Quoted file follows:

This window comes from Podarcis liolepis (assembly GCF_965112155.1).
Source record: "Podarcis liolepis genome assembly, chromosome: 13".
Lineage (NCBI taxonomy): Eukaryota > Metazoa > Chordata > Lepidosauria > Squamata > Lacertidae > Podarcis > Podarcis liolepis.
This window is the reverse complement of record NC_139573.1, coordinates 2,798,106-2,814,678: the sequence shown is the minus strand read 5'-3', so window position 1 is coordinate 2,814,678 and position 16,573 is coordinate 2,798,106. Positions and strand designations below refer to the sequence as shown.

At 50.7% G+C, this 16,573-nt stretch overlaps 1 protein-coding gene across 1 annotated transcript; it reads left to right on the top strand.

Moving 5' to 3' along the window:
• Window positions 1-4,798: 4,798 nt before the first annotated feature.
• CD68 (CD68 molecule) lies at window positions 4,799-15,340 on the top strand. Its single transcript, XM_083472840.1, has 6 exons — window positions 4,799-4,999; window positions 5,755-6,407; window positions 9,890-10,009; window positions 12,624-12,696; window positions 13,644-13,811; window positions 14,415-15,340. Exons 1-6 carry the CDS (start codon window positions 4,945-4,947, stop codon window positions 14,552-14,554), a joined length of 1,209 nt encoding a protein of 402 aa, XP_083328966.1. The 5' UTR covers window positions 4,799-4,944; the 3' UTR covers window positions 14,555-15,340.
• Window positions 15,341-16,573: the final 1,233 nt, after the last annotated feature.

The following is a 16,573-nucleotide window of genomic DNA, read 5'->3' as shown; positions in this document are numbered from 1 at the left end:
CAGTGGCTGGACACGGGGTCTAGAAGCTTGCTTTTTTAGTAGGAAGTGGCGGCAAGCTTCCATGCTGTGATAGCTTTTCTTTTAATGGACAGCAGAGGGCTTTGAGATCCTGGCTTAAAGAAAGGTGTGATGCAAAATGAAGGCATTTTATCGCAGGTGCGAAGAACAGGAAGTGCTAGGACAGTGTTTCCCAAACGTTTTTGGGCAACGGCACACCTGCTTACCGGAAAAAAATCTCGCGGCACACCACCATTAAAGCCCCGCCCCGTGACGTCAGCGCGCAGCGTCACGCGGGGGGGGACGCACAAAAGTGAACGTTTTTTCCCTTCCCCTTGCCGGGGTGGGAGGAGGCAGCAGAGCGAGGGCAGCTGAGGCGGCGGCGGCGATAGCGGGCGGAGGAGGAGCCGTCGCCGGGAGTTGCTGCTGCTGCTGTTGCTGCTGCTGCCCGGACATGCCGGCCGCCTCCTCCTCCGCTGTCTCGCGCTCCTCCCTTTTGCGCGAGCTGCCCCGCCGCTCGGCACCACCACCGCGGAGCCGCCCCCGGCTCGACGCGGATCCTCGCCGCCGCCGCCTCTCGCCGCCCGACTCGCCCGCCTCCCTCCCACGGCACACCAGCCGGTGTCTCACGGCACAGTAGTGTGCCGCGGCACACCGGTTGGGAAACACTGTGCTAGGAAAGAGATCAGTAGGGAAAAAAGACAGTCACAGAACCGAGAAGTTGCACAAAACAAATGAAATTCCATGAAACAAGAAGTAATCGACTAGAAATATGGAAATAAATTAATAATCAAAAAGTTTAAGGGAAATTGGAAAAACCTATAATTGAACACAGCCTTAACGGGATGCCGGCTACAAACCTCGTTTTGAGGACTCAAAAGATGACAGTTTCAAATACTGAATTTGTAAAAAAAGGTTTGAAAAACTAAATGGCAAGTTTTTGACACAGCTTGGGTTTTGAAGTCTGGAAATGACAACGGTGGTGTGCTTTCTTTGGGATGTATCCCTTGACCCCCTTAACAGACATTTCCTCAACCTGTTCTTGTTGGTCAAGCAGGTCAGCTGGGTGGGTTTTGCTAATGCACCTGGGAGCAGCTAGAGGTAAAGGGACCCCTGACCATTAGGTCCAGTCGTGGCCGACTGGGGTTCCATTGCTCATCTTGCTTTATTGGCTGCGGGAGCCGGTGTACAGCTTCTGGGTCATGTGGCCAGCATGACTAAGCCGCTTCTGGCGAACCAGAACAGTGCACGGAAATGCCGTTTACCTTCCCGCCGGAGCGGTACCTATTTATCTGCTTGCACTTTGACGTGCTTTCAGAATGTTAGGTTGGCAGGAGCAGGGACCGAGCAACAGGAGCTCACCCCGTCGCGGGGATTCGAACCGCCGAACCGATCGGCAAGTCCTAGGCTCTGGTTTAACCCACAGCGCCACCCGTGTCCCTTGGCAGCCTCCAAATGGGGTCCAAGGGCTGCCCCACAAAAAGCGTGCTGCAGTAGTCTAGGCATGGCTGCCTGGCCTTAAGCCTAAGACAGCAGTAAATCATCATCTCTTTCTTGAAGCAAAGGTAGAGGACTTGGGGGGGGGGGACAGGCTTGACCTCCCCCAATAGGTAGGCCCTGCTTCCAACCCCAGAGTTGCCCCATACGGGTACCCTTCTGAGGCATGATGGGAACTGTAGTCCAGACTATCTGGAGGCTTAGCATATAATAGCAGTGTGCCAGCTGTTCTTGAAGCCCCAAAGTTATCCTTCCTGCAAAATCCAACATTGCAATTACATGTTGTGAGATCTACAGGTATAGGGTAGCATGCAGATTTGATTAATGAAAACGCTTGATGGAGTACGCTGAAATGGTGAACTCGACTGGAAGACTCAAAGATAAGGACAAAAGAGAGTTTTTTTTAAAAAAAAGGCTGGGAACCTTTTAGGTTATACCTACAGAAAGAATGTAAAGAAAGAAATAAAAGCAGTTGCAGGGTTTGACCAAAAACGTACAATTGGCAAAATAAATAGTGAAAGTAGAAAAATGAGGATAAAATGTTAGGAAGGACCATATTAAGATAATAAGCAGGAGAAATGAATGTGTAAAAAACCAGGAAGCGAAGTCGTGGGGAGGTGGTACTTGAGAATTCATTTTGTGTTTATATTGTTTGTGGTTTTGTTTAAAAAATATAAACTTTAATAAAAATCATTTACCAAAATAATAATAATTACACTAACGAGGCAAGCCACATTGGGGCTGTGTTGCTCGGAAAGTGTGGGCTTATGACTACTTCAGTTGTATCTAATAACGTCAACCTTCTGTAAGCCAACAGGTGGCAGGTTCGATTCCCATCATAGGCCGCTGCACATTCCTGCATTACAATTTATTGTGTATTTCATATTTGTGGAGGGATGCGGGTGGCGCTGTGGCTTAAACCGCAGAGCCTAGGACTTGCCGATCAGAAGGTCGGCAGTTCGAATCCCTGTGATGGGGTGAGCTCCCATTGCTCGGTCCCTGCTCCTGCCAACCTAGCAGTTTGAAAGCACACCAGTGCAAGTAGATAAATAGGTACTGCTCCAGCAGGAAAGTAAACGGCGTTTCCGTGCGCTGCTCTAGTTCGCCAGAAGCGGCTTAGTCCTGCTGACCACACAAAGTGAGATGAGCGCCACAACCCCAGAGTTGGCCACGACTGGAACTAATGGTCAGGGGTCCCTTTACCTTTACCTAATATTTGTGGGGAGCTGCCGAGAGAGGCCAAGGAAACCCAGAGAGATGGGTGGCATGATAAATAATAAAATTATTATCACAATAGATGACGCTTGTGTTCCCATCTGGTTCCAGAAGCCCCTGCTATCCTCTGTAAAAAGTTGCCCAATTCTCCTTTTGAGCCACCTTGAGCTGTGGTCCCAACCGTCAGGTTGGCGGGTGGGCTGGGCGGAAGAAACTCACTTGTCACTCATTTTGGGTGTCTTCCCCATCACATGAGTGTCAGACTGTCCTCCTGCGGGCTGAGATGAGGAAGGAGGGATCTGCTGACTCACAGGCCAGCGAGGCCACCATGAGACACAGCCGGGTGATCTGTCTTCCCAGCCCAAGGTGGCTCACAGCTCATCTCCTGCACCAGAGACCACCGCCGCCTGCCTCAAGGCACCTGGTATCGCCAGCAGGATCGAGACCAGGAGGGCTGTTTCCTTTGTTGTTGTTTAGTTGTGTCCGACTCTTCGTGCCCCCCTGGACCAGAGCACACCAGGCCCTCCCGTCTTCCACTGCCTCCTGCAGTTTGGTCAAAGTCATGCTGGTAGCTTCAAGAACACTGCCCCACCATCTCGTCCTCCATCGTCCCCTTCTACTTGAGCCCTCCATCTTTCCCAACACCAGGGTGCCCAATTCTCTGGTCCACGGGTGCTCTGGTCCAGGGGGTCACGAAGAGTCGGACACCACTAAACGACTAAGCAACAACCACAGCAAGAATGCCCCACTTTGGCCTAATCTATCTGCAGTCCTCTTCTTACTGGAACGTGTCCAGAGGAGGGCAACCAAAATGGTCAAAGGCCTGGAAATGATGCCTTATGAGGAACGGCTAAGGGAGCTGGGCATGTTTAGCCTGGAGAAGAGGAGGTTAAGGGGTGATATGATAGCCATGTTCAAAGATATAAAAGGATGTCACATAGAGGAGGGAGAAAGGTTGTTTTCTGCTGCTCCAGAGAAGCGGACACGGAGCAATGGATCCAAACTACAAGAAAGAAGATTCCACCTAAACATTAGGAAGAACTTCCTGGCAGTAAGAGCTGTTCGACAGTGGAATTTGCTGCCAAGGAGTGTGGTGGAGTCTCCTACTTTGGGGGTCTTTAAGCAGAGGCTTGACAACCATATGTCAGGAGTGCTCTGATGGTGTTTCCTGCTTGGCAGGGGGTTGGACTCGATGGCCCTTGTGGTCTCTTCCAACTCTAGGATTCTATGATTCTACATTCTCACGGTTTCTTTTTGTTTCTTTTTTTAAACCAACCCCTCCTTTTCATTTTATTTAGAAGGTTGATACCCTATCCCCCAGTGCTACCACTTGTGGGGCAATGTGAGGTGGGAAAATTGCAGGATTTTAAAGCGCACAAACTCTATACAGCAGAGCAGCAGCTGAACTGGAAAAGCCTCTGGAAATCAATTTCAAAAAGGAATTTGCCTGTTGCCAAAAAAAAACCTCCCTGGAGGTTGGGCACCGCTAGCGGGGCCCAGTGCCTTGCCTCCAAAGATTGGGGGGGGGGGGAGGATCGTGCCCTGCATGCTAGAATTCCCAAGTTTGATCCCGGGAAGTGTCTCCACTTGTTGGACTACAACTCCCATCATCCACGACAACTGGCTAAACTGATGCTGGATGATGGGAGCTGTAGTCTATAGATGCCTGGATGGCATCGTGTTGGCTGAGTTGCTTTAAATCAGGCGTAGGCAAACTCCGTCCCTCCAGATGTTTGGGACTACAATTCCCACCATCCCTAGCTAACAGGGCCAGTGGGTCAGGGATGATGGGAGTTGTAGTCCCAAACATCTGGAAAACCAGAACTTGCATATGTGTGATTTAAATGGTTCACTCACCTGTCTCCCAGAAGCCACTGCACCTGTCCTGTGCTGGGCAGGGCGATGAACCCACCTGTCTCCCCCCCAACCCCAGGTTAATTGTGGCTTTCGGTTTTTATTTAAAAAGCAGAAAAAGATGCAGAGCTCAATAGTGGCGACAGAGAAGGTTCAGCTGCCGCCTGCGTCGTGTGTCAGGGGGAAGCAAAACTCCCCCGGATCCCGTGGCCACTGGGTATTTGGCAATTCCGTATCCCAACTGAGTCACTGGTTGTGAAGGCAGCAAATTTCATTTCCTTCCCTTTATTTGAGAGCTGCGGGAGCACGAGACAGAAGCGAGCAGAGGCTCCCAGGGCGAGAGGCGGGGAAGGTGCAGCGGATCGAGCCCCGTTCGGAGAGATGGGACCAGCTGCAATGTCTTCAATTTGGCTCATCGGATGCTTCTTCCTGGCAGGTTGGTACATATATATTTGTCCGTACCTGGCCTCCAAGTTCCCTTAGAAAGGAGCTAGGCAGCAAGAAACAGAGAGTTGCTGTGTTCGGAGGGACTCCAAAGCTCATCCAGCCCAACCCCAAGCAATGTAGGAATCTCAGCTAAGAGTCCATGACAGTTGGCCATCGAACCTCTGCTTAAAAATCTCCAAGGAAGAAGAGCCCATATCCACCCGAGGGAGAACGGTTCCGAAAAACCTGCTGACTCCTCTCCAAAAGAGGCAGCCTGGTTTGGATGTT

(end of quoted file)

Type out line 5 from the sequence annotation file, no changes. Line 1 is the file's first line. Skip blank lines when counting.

At 50.7% G+C, this 16,573-nt stretch overlaps 1 protein-coding gene across 1 annotated transcript; it reads left to right on the top strand.